Second, the planet gear bearings have to play an active function in torque transfer. Planetary systems split the torque insight from the sun gear amongst the planet gears, which transfer torque to a planet carrier linked to the gearbox result. The bearings that support the planets on the carrier have to bear the full brunt of this torque transfer.
Or, in acute cases, they may select angular contact or tapered roller bearings, both of which are made to withstand axial loads.
In planetary gearboxes, however, it’s a lot more difficult to create around these axial forces for two related reasons. Initial, there is typically hardly any area in a planetary gearbox to incorporate the kind of bulky bearings that can tolerate high axial forces.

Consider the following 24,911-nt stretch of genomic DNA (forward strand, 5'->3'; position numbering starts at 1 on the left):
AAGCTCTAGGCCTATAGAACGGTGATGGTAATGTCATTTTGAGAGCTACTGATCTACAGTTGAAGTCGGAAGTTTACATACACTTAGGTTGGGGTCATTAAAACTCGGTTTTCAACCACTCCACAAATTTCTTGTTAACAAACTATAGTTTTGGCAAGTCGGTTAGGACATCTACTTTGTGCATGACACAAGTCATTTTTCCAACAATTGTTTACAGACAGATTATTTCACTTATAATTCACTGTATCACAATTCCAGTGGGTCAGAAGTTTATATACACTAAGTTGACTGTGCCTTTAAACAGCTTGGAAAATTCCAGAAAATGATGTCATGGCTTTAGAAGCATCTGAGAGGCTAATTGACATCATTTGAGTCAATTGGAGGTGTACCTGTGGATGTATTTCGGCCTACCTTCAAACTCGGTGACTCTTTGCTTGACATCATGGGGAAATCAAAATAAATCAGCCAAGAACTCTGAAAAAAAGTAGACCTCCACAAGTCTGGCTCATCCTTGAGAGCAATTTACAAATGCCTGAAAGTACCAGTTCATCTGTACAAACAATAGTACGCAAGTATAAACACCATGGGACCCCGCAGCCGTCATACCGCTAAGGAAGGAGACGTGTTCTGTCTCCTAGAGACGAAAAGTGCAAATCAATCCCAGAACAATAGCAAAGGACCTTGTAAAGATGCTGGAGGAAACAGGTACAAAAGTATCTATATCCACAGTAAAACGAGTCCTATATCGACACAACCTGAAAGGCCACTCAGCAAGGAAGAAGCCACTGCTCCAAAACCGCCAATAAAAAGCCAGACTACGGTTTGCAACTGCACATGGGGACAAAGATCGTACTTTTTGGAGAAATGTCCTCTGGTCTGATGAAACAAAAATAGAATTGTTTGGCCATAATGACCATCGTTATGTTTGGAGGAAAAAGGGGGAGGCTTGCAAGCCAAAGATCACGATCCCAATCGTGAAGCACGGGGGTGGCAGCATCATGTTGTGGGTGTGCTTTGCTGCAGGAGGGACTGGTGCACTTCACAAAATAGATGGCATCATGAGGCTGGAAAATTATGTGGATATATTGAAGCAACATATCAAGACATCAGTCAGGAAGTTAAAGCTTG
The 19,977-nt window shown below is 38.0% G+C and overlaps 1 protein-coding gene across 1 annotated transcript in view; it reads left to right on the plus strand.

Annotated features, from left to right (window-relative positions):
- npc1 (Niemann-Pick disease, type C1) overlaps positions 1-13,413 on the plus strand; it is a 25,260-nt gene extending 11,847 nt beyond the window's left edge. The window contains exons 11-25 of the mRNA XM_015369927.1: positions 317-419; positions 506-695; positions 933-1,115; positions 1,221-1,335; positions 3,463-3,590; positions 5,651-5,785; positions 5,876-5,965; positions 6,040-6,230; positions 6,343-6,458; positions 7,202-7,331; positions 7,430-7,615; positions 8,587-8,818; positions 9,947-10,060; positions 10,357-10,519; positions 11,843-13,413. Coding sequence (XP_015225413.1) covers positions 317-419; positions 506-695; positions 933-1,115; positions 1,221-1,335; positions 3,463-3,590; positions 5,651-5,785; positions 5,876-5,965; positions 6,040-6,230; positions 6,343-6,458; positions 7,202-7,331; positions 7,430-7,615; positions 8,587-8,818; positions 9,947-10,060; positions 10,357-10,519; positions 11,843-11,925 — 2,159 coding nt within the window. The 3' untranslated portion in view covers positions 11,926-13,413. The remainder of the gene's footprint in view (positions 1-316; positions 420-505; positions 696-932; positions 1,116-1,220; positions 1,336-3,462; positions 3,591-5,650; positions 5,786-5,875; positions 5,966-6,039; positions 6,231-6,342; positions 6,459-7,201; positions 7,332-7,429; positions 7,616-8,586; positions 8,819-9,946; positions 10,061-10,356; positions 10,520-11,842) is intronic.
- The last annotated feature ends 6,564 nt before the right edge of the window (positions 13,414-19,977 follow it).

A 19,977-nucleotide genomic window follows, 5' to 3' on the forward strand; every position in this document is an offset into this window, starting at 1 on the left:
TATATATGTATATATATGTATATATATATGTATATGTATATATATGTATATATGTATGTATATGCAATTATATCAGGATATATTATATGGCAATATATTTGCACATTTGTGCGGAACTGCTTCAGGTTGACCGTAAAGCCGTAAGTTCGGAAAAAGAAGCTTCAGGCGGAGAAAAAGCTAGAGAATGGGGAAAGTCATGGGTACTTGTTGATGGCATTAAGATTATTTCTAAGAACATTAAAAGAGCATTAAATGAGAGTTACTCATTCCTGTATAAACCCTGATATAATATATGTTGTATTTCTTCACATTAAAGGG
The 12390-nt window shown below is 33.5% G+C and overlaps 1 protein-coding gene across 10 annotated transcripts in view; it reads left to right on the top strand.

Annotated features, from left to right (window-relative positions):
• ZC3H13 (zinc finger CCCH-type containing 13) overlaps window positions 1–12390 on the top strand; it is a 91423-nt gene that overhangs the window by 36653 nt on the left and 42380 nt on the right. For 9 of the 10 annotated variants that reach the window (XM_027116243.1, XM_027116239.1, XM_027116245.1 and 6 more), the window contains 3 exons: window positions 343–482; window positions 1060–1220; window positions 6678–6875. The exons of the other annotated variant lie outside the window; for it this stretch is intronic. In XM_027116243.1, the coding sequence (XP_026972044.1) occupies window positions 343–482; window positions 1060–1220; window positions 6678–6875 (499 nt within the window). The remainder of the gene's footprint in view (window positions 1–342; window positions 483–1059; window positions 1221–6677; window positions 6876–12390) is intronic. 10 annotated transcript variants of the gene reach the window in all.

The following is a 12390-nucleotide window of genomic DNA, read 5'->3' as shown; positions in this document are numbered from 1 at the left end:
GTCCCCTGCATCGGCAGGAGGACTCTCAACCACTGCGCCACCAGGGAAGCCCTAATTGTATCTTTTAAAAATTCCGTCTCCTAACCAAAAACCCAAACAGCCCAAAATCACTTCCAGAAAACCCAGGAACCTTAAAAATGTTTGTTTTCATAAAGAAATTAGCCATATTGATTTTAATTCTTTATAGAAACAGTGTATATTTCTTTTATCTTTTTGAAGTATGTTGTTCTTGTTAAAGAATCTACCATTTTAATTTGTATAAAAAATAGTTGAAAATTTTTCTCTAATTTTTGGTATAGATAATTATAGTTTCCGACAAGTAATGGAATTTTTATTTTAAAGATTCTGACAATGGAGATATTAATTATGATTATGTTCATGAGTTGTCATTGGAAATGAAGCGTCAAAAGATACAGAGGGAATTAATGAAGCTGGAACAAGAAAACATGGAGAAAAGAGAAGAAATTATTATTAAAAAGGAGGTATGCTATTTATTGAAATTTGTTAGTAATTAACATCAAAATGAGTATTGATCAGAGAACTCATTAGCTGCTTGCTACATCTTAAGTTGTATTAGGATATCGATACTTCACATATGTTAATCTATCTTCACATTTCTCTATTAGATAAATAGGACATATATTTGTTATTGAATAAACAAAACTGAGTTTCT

The presence of axial forces makes things completely different for the bearings that support helical gears. But it is critical to make a distinction between fixed-axis and planetary gearboxes. In fixed-axis gearboxes, the excess axial forces total little more than a hassle. Gearbox designers will often upsize the bearings to accommodate the additional forces.
Since they won’t need to withstand any axial forces, spur gear bearings perform just a supporting part in the functioning of the gearbox. The bearings should just support the rotating equipment shafts, but they do not really play an active part in torque transfer.
Helical Gears Place Better Demand on Bearings
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